States in Stable Regions

Norrin M. Ripsman, T. V. Paul
  • February 2010, Oxford University Press (OUP)
  • DOI: 10.1093/acprof:oso/9780195393903.003.0005

States in Stable Regions

Why is it important?

Aside from the major powers, there are other important security actors whose power, interests, and influence are more limited, but still are key players in the affairs of their own region and who also participate, to some degree, on the world stage. This chapter focuses on second-tier powers that inhabit relatively stable regions. It shows that the experience of the leading powers in stable regions since 1990 has been more consistent with many of the globalization school's hypotheses on security than that of the major powers. In particular, the analysis has confirmed a greater integration of regional security institutions into national security plans, greater priority given to non-traditional threats, and the complete abandonment of offensive doctrines. These states also share the major powers' newfound focus on combating terrorism and developing an internal policing dimension to their national security establishments.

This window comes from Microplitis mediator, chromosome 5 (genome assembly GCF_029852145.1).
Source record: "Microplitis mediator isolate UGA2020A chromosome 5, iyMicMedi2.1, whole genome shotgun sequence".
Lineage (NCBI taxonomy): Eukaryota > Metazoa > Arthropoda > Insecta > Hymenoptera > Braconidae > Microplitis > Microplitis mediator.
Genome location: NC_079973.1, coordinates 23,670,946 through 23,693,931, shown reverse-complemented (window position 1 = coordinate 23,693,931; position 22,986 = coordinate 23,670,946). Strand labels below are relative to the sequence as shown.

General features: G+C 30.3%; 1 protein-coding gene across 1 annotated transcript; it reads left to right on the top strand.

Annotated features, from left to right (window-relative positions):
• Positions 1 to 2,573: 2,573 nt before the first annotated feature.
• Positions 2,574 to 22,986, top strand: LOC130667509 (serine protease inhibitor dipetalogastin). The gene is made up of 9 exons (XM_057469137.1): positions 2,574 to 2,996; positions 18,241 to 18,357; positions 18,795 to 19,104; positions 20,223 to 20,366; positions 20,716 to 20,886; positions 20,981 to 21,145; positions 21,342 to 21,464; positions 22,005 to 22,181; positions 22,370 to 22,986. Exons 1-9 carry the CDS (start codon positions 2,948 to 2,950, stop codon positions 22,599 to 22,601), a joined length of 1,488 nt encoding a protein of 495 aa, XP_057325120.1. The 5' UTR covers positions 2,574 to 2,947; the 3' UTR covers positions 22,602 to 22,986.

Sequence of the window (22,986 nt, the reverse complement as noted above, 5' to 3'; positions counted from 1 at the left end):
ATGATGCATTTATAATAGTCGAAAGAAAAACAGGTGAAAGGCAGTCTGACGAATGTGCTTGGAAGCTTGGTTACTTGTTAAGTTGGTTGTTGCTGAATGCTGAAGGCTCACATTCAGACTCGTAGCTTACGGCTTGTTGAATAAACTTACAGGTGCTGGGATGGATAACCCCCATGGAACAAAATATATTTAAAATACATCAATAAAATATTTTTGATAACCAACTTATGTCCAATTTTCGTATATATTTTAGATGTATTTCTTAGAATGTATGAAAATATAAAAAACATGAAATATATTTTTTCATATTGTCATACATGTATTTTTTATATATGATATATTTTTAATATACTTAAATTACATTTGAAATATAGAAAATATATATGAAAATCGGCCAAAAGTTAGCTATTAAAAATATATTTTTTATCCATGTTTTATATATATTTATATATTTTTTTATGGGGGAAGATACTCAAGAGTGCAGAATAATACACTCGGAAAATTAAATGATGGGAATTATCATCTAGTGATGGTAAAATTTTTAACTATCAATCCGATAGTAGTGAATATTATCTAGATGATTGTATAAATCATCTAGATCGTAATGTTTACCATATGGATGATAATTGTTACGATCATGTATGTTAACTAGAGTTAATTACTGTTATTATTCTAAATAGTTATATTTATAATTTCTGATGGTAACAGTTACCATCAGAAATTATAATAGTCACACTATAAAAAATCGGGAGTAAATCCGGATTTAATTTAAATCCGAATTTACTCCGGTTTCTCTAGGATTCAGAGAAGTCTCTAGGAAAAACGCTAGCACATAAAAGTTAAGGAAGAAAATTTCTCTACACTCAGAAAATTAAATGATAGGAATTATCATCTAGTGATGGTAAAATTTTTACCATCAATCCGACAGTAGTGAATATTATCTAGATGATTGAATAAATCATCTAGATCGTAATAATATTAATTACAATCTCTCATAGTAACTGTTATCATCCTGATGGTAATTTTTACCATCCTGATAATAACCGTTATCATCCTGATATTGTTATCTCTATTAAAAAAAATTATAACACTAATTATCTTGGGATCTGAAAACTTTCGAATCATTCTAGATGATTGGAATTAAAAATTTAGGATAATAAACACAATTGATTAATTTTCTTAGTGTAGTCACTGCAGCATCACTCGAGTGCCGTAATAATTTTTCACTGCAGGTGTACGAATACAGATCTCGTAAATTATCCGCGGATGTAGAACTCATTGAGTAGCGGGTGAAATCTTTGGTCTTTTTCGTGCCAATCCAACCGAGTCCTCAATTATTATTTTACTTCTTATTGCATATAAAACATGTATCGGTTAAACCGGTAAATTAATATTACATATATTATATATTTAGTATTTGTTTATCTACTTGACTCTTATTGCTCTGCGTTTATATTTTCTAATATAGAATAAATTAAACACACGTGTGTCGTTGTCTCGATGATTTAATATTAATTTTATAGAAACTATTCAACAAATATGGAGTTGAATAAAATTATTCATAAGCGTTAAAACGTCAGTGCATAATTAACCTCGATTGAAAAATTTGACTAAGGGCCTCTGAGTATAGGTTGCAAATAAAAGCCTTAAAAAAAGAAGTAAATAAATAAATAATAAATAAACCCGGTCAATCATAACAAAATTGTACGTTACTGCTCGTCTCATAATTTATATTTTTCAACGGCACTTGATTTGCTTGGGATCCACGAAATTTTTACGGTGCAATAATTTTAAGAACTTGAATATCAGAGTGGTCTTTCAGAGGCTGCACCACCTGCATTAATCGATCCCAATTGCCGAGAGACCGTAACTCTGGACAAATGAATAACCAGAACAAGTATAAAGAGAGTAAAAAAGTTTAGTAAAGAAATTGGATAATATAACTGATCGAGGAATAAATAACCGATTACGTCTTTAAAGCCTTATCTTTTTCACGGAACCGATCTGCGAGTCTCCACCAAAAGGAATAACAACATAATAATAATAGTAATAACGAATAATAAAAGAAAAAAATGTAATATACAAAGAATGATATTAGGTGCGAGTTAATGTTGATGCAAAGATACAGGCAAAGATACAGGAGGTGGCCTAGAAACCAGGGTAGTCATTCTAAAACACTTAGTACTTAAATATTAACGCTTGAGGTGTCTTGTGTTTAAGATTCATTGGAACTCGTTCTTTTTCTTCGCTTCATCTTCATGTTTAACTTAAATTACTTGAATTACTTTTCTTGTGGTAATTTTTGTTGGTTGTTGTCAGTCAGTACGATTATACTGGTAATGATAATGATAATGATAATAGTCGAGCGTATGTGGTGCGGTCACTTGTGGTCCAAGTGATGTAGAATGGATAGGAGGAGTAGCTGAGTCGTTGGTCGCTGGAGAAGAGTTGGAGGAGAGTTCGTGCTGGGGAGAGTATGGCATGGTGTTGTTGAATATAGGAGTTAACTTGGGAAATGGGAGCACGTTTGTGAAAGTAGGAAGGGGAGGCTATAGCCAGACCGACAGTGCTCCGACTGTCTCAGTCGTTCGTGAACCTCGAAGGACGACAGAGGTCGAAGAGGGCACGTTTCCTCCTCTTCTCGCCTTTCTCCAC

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The following have contributed to this page: T.V. Paul